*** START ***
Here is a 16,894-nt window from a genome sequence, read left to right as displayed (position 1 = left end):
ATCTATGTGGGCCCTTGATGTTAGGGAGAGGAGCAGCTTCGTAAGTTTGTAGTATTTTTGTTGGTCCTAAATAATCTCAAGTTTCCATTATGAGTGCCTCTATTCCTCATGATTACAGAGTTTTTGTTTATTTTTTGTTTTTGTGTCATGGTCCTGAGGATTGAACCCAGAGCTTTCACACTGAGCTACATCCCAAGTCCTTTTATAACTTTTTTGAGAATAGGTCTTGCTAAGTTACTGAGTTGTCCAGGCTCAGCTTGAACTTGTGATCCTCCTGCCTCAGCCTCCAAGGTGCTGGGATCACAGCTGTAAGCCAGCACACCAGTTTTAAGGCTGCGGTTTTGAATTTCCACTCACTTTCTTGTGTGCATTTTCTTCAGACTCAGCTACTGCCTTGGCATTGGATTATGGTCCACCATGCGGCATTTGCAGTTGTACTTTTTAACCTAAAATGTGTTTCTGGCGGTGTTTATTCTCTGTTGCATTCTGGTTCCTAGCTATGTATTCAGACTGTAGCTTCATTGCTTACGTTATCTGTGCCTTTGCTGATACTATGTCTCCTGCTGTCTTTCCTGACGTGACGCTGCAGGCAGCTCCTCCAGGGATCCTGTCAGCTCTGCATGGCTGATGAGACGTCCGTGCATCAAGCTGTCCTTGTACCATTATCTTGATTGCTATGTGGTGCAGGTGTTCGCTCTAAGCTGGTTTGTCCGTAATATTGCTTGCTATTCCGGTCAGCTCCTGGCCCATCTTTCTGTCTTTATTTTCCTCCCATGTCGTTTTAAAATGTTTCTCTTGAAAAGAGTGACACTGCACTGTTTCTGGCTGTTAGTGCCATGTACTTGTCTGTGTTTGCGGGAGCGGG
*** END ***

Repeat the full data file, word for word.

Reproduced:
Here is a 16,894-nt window from a genome sequence, read left to right as displayed (position 1 = left end):
ATCTATGTGGGCCCTTGATGTTAGGGAGAGGAGCAGCTTCGTAAGTTTGTAGTATTTTTGTTGGTCCTAAATAATCTCAAGTTTCCATTATGAGTGCCTCTATTCCTCATGATTACAGAGTTTTTGTTTATTTTTTGTTTTTGTGTCATGGTCCTGAGGATTGAACCCAGAGCTTTCACACTGAGCTACATCCCAAGTCCTTTTATAACTTTTTTGAGAATAGGTCTTGCTAAGTTACTGAGTTGTCCAGGCTCAGCTTGAACTTGTGATCCTCCTGCCTCAGCCTCCAAGGTGCTGGGATCACAGCTGTAAGCCAGCACACCAGTTTTAAGGCTGCGGTTTTGAATTTCCACTCACTTTCTTGTGTGCATTTTCTTCAGACTCAGCTACTGCCTTGGCATTGGATTATGGTCCACCATGCGGCATTTGCAGTTGTACTTTTTAACCTAAAATGTGTTTCTGGCGGTGTTTATTCTCTGTTGCATTCTGGTTCCTAGCTATGTATTCAGACTGTAGCTTCATTGCTTACGTTATCTGTGCCTTTGCTGATACTATGTCTCCTGCTGTCTTTCCTGACGTGACGCTGCAGGCAGCTCCTCCAGGGATCCTGTCAGCTCTGCATGGCTGATGAGACGTCCGTGCATCAAGCTGTCCTTGTACCATTATCTTGATTGCTATGTGGTGCAGGTGTTCGCTCTAAGCTGGTTTGTCCGTAATATTGCTTGCTATTCCGGTCAGCTCCTGGCCCATCTTTCTGTCTTTATTTTCCTCCCATGTCGTTTTAAAATGTTTCTCTTGAAAAGAGTGACACTGCACTGTTTCTGGCTGTTAGTGCCATGTACTTGTCTGTGTTTGCGGGAGCGGG